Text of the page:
Virginia Republican gubernatorial candidate Ken Cuccinelli counted on Wisconsin Governor Scott Walker to provide the conservative candidate with some of the “star power” he needed to get him elected November 5.
It didn’t work.
The Cuccinelli campaign scheduled a high-profile rally in Spotsylvania on the Saturday before the election—hoping for a rip-roaring event that would put a picture of the candidate, his surrogate and a huge crowd on the front pages of Virginia’s Sunday morning papers.
The campaign used social media and phone calls to invite backers to come greet the anti-union firebrand from Wisconsin. They produced a poster featuring pictures of the Virginian and the Wisconsinite and the message: “Join Ken Cuccinelli for an Exciting Rally with Scott Walker!” Pat Mullins, the chairman of the Virginia Republican Party declared, “Scott is the type of governor that Ken will be here in Virginia, someone that’s not afraid to stand up to Big Labor.”
On Saturday, when the candidate and his star surrogate showed up for the rally they were greeted not by thousands of supporters but by… ”about 150 people.”
It was not quite what the Cuccinelli campaign had hoped for. Nor was an event later in the day with the governor of Wisconsin that drew barely 100 Republican stalwarts. Nor was it a great day for Walker, who imagines himself as a 2016 presidential prospect.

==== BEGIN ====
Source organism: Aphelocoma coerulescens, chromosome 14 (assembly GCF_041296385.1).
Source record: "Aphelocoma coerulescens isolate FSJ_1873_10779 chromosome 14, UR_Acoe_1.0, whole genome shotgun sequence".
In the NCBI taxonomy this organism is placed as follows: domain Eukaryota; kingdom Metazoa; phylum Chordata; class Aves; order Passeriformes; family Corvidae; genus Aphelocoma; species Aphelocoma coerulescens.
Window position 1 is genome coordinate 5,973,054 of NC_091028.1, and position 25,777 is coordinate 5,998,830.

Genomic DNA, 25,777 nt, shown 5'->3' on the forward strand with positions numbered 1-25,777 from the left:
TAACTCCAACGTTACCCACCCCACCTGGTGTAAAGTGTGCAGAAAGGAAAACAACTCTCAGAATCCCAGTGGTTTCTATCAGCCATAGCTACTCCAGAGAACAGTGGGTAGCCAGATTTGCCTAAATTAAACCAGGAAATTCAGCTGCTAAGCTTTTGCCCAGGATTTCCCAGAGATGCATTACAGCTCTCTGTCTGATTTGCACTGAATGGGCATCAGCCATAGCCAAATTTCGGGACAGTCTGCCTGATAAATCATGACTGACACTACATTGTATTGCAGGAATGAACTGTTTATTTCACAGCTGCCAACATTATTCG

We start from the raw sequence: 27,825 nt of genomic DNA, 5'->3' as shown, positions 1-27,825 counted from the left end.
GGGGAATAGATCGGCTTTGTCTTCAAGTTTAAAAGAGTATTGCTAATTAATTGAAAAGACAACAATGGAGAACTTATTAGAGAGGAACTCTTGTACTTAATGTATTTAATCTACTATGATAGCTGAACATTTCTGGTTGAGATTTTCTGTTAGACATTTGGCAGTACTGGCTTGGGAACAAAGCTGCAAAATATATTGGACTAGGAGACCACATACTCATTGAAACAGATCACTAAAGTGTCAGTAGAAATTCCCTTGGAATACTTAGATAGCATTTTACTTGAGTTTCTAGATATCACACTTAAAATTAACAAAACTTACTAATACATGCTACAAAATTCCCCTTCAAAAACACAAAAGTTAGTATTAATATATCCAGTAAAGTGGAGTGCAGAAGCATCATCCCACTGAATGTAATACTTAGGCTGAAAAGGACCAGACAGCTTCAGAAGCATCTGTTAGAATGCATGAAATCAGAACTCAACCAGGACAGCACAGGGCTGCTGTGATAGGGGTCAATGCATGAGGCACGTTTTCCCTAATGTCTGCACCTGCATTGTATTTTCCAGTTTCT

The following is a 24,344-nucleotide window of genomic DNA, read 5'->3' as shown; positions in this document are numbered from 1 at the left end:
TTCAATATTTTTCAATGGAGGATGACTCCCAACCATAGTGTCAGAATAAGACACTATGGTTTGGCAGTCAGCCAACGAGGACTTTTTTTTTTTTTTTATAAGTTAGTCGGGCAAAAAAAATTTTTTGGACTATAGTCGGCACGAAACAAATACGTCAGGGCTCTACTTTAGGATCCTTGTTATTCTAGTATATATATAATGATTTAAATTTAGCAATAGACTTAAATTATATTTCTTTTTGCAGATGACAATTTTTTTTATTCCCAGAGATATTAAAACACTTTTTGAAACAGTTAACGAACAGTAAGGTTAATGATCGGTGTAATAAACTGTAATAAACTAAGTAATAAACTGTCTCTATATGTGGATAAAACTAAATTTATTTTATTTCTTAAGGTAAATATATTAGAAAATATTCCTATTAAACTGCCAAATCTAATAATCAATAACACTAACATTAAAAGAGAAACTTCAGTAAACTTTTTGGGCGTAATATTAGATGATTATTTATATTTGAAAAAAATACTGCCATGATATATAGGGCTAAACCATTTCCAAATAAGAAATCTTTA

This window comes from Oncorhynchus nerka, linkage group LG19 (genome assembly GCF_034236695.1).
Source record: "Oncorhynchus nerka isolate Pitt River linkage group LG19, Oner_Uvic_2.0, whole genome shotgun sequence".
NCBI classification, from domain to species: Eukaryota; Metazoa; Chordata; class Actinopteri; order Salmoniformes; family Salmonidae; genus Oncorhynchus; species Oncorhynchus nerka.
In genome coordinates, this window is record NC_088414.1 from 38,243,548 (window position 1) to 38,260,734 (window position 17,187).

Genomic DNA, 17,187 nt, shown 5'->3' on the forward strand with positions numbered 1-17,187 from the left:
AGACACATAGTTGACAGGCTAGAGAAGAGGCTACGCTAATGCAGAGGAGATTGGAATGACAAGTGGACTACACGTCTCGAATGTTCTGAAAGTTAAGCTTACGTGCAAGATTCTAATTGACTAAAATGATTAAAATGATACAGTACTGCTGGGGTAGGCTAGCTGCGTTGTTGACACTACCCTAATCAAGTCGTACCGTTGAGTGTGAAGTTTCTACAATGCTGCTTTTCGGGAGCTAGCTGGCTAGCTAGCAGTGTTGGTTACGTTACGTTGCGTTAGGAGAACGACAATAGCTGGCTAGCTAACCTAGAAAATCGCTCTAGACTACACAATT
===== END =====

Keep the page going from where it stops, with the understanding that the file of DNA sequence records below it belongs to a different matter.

That Walker is running for president is clear. He will issue a campaign biography later this month—Unintimidated: A Governor’s Story and a Nation’s Challenge—later this month. But he did not have the kind of off-year Election Day that make’s a candidate look like the next leader of the Grand Old Party.
On the day Walker arrived in Virginia, an Emerson College poll had Cuccinelli within two points of union-backed Democrat Terry McAuliffe. But Walker didn’t close the gap. His campaigning for Cuccinelli fell short, as did the Virginia contender—who lost his race by more than 55,000 votes.
In the race where a Republican won, Walker was notably absent.
Though he was on the East Coast, Walker was not invited for a final weekend surrogate swing in New Jersey to campaign for Republican Governor Chris Christie. Though he campaigned for Walker in 2010 and 2012, Christie did not appear to be seeking to associate himself with the Wisconsinite as Christie was organizing a reelection run that was managed with an eye toward jumpstarting the New Jersey governor’s own Republican presidential bid.